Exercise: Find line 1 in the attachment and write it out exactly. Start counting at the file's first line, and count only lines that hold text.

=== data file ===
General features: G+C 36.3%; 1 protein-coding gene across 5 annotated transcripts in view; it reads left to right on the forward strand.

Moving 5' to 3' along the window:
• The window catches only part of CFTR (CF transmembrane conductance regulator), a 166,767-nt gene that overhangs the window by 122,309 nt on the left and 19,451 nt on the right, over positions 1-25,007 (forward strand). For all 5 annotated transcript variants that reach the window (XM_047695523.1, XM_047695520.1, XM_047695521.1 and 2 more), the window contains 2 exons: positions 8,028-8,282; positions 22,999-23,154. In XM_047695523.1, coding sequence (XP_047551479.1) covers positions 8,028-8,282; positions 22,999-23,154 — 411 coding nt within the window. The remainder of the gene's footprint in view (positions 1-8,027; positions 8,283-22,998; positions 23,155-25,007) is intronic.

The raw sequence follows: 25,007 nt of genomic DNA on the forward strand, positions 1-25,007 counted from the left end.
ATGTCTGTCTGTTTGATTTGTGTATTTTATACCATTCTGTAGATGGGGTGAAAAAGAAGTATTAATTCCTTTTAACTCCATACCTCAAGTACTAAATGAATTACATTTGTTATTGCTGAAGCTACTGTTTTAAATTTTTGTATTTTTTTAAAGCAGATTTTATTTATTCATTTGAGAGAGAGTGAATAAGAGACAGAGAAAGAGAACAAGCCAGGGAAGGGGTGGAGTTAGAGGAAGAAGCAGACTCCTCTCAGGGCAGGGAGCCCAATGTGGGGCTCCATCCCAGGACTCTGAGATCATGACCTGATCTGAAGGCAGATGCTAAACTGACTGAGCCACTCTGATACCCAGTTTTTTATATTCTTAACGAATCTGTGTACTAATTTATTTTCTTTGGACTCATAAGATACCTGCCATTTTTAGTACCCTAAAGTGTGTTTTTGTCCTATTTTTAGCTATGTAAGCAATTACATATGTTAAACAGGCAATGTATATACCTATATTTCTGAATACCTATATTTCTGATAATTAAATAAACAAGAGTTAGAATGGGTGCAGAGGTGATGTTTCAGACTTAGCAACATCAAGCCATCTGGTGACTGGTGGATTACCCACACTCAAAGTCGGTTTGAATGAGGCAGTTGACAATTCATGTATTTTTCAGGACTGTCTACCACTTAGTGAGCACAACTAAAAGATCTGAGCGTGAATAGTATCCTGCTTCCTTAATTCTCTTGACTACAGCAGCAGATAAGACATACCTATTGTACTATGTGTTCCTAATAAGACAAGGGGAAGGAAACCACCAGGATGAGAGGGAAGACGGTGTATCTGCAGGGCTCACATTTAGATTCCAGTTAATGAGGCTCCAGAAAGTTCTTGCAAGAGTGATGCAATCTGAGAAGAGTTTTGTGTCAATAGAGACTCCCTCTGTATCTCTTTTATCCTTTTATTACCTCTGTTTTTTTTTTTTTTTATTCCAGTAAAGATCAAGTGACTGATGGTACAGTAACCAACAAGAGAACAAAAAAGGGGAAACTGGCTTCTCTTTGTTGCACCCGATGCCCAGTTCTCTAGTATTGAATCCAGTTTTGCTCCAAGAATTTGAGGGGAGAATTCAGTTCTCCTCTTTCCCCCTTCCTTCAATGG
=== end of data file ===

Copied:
General features: G+C 36.3%; 1 protein-coding gene across 5 annotated transcripts in view; it reads left to right on the forward strand.